Tray cool: FPV vs HSV

Tray cool: FPV vs HSV

Tray cool: FPV vs HSV

by April 21, 2010

Utes sure as hell ain’t what they used to be.

Part of the local landscape since the 1930s, the humble Australian tray-back has evolved way beyond any vision its originators might have had for it. The modern ute is, of course, a product of its times. 

And with fringe benefits tax legislation favouring commercial vehicles and pastimes such as dirt-biking flourishing, it’s no wonder that both HSV and FPV have offered up high-performance toy-haulers for tradies with a bit more gold to splash around.

While it’s true that all vehicles have expanded their performance envelopes over time and that niche marketing has led to a whole raft of new market segments, I’d still love to see the look on Lew Bandt’s face (the Ford engineer who designed the first ute back in the 30s) if he was to gaze down and spot either of this pair.

Ever since Holden (and HSV) shifted to the Chevrolet-sourced LS-series of bent-eight engines, Brand H has had a bit of a jump on Ford and FPV. These days, there’s still a gap in terms of capacity, with the HSV sporting 6.2 litres courtesy of its LS3 and the FPV making do with 5.4 litres.

Of course, it’s not quite that straightforward, with the Henry running quad overhead camshafts and the LS3 sticking with a relatively simple single cam and pushrod valve operation.

But in outright power terms, it’s never been closer, with the Maloo kicking out 317kW and the Super Pursuit claiming 315. The Newton-metre count is all but identical, too, with 550 for the HSV and 551 down in Ford Town.

They’re closer than ever in respective performances on the drag-strip, too. The Maloo, with its manual gearbox, is harder to launch cleanly, although you can rely on the new-for-Series-2 launch control to help it out of the box. Well, at least in theory. We managed to beat the launch control’s best time by two-tenths of a second, with a 14.2sec run that netted a terminal velocity of 167.3km/h.

Thing is, that’s not as quick as we’d hoped. And the 0-100km/h time of six seconds dead was also something of a let-down.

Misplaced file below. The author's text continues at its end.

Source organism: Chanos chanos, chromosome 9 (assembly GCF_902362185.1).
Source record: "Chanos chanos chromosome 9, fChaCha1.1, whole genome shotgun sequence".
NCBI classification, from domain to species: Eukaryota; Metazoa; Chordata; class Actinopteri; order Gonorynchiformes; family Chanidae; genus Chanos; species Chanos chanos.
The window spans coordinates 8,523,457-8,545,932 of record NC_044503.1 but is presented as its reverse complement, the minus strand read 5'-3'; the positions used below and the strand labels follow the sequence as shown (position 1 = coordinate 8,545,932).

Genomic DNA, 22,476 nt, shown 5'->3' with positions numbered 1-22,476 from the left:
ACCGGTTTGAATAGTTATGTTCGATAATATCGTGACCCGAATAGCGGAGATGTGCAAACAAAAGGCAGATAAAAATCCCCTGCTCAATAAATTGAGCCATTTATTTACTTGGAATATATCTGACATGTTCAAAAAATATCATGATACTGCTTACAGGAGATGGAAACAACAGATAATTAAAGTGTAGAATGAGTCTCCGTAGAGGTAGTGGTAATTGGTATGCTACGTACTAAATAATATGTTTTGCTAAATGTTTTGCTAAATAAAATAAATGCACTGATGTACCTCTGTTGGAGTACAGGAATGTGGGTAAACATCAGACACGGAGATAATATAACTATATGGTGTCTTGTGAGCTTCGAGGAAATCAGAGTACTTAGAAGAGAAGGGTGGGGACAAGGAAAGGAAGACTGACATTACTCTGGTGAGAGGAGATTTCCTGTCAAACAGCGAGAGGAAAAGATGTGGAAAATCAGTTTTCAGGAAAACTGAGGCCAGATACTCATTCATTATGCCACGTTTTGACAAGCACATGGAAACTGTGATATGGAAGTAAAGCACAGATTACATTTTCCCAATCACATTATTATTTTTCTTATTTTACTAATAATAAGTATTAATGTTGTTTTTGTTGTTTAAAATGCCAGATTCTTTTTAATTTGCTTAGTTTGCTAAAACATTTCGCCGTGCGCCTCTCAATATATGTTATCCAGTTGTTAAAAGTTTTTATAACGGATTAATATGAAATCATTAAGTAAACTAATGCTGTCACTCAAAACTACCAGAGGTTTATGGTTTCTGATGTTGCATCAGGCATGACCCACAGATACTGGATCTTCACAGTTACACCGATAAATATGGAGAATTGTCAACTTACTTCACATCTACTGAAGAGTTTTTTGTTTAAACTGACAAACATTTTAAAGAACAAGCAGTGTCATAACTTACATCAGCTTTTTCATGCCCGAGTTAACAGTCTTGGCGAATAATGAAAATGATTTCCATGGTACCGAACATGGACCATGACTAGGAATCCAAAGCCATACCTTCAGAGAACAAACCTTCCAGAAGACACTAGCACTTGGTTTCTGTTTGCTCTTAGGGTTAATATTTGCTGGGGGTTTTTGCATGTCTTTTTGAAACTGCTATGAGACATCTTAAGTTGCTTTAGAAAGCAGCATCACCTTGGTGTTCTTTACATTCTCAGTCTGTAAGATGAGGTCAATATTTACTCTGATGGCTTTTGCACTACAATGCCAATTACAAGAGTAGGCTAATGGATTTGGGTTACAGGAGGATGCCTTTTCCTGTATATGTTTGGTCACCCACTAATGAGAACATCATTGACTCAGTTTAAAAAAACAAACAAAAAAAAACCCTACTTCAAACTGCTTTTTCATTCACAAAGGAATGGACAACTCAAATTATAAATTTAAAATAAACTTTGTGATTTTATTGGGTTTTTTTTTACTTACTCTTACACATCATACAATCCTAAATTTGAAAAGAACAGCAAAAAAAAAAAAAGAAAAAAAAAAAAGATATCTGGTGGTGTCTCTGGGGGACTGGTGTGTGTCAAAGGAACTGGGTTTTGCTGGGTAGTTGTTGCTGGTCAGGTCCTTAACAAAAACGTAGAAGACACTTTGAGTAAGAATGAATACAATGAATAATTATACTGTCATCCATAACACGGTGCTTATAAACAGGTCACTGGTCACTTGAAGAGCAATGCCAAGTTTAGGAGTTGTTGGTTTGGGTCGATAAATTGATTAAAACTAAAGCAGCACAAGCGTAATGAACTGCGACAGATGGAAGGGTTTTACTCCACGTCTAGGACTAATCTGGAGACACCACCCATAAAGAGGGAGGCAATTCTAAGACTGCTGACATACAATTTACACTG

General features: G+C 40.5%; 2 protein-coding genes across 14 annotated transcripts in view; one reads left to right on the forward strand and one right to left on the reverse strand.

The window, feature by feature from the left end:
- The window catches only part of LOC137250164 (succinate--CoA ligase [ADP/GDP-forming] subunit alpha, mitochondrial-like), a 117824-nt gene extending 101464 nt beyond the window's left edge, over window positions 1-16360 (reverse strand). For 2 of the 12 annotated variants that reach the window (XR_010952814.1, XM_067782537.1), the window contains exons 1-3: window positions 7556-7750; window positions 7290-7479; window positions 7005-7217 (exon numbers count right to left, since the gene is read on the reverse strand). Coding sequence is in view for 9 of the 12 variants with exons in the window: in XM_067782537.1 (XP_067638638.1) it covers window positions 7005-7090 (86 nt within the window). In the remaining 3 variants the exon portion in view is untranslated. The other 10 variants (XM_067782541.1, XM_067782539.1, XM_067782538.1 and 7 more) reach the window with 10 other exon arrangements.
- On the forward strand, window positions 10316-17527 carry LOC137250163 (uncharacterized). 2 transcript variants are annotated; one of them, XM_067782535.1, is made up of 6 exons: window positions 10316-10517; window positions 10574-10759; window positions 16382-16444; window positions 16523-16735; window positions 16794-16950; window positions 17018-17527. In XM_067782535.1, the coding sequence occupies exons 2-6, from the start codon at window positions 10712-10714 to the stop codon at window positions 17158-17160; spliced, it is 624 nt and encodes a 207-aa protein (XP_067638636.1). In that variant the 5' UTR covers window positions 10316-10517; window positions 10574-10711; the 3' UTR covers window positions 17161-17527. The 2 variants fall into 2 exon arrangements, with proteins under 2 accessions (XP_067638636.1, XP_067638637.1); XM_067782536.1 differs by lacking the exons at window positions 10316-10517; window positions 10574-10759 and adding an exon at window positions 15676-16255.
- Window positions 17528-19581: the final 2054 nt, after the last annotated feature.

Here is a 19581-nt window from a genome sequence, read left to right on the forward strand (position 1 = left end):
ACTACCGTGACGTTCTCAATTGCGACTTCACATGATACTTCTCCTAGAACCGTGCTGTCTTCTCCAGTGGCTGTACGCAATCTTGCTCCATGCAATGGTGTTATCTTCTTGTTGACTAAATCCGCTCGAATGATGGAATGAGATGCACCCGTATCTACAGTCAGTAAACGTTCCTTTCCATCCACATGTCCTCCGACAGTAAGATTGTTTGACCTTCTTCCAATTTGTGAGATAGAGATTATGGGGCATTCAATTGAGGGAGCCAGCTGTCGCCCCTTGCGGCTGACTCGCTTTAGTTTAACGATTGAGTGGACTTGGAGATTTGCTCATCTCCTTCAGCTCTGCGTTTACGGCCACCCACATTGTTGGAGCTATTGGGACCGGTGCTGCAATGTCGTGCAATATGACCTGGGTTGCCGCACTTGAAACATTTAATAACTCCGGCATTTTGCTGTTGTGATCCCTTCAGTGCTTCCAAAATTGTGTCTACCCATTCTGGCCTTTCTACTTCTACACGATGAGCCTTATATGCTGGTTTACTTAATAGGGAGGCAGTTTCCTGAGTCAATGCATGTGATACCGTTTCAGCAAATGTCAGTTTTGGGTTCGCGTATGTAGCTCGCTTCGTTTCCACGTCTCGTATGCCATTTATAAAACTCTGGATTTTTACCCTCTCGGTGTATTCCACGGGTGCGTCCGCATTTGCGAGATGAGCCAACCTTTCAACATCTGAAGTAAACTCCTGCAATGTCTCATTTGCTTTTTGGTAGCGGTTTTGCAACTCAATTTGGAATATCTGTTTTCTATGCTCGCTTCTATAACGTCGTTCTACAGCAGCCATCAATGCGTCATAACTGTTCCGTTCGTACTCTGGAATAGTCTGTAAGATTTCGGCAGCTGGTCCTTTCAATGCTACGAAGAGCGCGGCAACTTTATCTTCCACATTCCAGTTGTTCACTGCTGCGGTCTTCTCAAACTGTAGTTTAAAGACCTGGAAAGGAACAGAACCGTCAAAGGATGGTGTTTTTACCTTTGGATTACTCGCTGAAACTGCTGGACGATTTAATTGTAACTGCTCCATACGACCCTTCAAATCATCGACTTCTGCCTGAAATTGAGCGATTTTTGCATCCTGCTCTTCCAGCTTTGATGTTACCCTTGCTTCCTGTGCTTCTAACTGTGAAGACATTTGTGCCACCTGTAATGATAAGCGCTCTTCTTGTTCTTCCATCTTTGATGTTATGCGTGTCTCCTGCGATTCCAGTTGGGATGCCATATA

But what we really didn’t see coming was how small the gap back to the FPV was. Okay, the Super Pursuit test car is an auto and everything, but 0-100km/h in 6.4 and a standing 400m of 14.5 at 166.2km/h is as close to its HSV opposite number as it’s ever been. What the drag strip masks is the real difference in these engines. See, while the power and torque peaks might be in the same ballpark, the way and the where of those output deliveries is the critical difference. The defining difference, in fact.

Keep both engines banging into their respective redlines and they both perform. But as soon as you slack off the whip and let the FPV motor slide below 4000rpm, it gets all sleepy. The HSV, by contrast, remains as stroppy as a hungry toddler right down to almost idle.

You can really see the difference in the 80-120km/h times in the various gears. While the HSV’s ultra-long sixth gear nobbles it from 80km/h up, in both fourth and fifth cogs the Maloo beats the Super Pursuit to 120km/h by almost two and three seconds respectively. Even held in third gear, where the FPV is spinning closer to its engine’s high-rpm sweet spot, the HSV is still nearly a second-and-a-half swifter to 120. On the road there’s a marked difference, with the HSV literally pulling yards on the FPV when cranking out of corners. By the time the FPV has swung its tacho beyond 4500rpm, it’s starting to honk, but it’s too little too late, and the Maloo is already much closer to the far horizon.

In fact, torque has been the real winner ever since HSV shifted to the LS3 almost two years ago. Not only does the Maloo sprint harder, it will also now pull sixth gear up hills where, before, it needed a shuffle back to fifth to avoid losing pace.